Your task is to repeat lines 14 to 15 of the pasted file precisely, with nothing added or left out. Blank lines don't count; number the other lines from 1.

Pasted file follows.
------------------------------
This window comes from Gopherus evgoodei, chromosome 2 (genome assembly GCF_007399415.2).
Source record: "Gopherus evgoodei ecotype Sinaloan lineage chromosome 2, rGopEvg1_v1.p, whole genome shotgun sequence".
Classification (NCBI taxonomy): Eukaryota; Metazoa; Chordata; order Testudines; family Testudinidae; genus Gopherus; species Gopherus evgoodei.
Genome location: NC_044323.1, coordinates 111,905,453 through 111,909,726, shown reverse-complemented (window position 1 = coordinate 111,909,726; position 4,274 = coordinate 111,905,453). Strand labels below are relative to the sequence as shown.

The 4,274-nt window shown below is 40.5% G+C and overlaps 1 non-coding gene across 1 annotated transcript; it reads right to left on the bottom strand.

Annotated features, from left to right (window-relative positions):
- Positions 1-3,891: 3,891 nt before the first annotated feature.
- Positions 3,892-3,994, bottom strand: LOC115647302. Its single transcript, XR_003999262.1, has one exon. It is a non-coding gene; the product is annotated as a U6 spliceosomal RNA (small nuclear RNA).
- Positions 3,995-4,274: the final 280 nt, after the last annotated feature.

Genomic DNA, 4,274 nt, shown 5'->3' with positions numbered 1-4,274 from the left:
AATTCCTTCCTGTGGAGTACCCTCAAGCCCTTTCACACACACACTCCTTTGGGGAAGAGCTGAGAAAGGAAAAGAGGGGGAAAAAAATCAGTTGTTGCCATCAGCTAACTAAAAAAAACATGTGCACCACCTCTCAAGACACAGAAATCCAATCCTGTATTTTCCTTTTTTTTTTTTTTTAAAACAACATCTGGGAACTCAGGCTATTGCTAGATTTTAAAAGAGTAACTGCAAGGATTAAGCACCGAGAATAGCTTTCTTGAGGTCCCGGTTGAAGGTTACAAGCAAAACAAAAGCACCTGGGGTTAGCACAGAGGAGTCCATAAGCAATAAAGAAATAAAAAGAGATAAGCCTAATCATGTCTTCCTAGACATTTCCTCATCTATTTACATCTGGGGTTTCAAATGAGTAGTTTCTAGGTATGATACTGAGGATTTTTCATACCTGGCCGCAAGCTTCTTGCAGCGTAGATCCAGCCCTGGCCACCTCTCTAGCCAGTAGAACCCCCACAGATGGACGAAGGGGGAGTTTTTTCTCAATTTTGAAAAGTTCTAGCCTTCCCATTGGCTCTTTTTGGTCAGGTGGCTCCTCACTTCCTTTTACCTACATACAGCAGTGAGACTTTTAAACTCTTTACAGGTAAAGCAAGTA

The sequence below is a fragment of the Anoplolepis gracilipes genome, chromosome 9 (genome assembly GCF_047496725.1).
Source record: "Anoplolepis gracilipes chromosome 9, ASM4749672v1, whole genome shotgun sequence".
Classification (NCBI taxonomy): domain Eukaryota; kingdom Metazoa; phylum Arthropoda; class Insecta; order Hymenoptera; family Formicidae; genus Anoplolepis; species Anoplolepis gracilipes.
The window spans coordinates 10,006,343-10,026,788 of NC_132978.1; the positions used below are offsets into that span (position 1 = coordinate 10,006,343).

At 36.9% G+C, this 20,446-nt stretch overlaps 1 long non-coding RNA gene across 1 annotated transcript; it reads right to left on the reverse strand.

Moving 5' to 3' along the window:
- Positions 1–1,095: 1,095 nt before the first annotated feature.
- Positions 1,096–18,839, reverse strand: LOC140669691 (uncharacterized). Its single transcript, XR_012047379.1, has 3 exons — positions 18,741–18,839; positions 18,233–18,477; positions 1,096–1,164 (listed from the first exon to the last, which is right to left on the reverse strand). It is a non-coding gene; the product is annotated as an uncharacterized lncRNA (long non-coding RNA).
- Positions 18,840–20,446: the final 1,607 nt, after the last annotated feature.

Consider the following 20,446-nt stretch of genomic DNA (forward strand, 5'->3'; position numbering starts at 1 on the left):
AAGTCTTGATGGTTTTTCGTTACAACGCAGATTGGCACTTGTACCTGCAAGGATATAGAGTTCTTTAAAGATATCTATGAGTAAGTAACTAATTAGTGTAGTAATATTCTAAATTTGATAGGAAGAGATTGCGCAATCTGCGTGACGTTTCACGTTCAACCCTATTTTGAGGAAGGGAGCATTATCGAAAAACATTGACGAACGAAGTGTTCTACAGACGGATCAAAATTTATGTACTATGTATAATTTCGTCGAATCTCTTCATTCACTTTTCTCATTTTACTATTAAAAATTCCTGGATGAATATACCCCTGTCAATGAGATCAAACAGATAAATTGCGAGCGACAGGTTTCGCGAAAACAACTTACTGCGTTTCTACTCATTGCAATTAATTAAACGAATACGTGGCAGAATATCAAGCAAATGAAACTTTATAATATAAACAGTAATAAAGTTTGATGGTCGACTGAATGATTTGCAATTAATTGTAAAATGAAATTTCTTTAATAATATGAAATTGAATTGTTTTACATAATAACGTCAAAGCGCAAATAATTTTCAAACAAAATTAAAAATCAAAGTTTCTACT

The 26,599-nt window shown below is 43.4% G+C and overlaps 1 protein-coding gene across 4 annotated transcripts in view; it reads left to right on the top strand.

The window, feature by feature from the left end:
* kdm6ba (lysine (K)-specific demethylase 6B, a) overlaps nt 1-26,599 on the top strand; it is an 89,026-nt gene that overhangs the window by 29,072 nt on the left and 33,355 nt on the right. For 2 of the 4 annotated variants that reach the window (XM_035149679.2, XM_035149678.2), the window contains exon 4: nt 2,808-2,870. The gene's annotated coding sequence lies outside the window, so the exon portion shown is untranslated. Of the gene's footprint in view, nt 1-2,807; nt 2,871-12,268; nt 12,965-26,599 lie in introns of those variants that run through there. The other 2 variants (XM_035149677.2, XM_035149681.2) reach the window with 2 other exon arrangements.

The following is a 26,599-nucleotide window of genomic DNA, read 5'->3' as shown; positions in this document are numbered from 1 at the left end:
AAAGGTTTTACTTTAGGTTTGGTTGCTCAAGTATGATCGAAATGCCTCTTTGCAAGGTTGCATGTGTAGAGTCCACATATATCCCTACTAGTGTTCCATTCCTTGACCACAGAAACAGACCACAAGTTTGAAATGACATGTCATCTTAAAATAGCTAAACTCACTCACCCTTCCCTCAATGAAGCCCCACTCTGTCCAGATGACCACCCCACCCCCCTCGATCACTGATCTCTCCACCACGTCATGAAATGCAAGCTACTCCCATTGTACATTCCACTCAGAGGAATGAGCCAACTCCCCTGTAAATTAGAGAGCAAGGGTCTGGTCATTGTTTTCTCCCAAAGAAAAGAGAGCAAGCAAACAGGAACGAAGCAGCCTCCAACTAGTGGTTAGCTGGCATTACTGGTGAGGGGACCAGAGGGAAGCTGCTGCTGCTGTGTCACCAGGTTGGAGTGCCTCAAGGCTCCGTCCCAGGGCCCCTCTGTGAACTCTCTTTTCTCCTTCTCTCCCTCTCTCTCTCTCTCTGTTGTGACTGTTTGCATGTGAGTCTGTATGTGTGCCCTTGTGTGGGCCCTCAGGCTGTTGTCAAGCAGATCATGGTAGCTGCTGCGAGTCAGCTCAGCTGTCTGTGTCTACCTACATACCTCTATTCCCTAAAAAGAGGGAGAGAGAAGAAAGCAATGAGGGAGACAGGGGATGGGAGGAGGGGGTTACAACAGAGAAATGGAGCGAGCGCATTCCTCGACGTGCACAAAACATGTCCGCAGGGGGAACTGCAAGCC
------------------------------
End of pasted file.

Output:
Classification (NCBI taxonomy): domain Eukaryota; kingdom Metazoa; phylum Arthropoda; class Insecta; order Hymenoptera; family Formicidae; genus Anoplolepis; species Anoplolepis gracilipes.
The window spans coordinates 10,006,343-10,026,788 of NC_132978.1; the positions used below are offsets into that span (position 1 = coordinate 10,006,343).